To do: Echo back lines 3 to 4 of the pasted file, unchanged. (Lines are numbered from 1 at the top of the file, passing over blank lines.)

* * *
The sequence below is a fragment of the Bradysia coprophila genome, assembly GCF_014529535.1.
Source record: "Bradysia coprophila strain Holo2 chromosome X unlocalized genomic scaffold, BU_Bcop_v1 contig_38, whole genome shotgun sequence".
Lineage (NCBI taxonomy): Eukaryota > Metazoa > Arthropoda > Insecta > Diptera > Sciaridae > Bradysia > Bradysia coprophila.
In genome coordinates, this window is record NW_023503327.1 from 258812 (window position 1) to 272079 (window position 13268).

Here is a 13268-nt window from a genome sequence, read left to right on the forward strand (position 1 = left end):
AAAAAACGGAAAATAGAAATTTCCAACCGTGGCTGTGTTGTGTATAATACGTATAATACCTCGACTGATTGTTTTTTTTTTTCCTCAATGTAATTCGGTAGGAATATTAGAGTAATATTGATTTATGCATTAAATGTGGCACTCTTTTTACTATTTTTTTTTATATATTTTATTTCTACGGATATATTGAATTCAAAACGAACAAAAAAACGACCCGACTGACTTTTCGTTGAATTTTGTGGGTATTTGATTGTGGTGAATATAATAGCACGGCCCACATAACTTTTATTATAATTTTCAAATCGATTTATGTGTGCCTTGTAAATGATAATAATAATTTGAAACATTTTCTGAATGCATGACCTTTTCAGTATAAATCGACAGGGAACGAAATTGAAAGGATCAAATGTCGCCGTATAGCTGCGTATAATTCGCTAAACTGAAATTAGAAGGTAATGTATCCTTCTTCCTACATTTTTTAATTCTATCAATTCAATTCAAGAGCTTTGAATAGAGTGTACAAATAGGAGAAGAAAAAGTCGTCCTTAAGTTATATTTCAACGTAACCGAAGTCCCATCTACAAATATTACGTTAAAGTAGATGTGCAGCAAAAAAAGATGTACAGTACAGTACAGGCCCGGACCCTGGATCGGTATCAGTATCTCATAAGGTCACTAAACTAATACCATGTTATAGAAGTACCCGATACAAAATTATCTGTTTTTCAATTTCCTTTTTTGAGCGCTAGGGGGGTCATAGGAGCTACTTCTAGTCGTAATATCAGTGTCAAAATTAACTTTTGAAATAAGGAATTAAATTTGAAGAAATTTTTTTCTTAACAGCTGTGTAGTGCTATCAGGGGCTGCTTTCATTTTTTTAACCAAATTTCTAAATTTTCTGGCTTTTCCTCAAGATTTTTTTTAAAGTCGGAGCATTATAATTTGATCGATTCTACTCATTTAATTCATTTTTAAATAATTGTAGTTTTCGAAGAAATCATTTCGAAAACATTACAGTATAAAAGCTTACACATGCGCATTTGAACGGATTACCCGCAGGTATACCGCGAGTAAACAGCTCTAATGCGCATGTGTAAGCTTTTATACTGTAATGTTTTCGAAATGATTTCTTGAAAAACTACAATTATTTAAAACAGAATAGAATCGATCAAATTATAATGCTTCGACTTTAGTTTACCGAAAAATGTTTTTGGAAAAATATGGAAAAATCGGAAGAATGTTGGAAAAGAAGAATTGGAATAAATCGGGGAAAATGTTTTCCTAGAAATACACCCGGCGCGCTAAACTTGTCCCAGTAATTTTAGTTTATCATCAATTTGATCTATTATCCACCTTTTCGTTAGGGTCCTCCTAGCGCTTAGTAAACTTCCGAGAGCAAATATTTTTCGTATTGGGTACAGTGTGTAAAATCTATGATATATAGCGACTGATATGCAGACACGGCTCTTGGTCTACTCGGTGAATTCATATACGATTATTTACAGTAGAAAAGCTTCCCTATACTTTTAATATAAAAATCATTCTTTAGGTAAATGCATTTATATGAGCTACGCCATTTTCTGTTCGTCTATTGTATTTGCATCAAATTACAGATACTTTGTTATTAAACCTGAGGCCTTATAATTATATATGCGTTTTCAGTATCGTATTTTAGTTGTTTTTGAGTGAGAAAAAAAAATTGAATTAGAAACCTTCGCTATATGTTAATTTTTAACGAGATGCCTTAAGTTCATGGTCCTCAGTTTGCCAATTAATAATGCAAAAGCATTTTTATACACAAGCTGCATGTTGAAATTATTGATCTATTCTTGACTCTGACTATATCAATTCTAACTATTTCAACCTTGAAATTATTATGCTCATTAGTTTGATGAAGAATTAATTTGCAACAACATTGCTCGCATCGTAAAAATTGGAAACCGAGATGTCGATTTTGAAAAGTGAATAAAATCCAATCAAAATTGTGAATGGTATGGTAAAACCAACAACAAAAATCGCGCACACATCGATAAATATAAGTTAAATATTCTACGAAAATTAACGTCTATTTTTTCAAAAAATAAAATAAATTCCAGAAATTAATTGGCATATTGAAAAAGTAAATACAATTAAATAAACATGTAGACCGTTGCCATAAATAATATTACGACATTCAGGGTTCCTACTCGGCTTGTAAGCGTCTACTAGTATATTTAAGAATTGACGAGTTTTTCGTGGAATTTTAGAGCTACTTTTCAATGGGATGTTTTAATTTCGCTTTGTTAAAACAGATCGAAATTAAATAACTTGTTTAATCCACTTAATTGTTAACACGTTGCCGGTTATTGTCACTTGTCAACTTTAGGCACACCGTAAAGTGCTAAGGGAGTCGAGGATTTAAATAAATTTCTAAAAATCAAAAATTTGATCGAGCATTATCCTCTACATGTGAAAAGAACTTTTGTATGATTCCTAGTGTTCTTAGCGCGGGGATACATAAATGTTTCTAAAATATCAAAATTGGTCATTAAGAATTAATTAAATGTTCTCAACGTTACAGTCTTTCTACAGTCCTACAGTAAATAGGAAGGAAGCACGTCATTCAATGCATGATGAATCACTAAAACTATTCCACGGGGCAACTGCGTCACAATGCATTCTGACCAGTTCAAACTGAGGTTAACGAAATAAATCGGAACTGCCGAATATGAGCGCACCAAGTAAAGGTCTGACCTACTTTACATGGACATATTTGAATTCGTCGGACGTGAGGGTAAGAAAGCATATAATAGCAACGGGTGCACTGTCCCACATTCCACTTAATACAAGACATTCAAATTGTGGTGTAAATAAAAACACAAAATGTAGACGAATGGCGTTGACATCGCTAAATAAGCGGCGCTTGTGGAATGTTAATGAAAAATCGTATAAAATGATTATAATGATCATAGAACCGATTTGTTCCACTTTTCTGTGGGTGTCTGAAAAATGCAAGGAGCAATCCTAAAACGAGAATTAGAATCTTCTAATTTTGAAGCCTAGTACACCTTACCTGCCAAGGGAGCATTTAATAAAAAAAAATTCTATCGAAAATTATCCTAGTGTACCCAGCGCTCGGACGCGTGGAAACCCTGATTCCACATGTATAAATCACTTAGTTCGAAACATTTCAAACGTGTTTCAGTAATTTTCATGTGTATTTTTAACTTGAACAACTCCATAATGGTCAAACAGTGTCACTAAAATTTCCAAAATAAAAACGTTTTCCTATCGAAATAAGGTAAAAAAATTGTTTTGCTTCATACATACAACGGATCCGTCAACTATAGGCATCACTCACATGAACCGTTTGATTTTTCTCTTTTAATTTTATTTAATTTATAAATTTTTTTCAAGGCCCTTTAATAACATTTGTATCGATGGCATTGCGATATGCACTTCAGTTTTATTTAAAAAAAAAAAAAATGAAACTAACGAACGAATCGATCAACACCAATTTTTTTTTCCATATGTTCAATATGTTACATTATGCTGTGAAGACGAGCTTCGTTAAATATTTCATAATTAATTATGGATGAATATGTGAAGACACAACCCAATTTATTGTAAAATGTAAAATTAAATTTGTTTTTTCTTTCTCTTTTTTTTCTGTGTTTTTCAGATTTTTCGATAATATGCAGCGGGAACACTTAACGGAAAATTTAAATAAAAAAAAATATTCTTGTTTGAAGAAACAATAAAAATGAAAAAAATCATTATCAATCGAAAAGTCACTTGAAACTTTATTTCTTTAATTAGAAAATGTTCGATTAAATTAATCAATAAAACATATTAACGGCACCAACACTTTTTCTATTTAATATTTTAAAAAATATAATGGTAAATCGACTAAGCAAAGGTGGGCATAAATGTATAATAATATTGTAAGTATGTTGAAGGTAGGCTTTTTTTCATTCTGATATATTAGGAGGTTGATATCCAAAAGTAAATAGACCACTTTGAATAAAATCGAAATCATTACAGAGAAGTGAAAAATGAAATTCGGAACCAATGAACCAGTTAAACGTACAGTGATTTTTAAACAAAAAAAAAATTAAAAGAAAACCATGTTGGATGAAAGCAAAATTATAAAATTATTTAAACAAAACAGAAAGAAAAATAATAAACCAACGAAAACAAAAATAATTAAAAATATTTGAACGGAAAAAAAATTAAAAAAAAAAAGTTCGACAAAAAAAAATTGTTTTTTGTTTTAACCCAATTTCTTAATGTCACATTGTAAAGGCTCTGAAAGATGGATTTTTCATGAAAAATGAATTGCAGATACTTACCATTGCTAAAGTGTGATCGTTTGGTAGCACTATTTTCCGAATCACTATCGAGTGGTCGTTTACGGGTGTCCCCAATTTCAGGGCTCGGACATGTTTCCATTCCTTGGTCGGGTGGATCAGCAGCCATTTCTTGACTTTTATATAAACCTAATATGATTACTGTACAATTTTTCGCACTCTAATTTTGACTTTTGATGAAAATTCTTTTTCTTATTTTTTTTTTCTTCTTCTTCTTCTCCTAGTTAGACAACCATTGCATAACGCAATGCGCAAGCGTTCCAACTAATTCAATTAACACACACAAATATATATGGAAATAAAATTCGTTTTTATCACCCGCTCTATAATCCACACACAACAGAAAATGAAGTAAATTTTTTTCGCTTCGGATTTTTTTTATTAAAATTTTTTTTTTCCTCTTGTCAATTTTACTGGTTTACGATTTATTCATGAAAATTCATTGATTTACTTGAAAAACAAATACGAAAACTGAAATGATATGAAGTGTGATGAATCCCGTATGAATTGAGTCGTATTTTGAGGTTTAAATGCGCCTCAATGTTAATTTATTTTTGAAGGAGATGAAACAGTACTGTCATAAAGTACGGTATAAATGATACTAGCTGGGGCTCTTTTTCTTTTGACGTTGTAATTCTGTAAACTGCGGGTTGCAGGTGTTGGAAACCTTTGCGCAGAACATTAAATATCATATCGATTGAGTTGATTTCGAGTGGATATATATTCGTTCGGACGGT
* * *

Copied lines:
Lineage (NCBI taxonomy): Eukaryota > Metazoa > Arthropoda > Insecta > Diptera > Sciaridae > Bradysia > Bradysia coprophila.
In genome coordinates, this window is record NW_023503327.1 from 258812 (window position 1) to 272079 (window position 13268).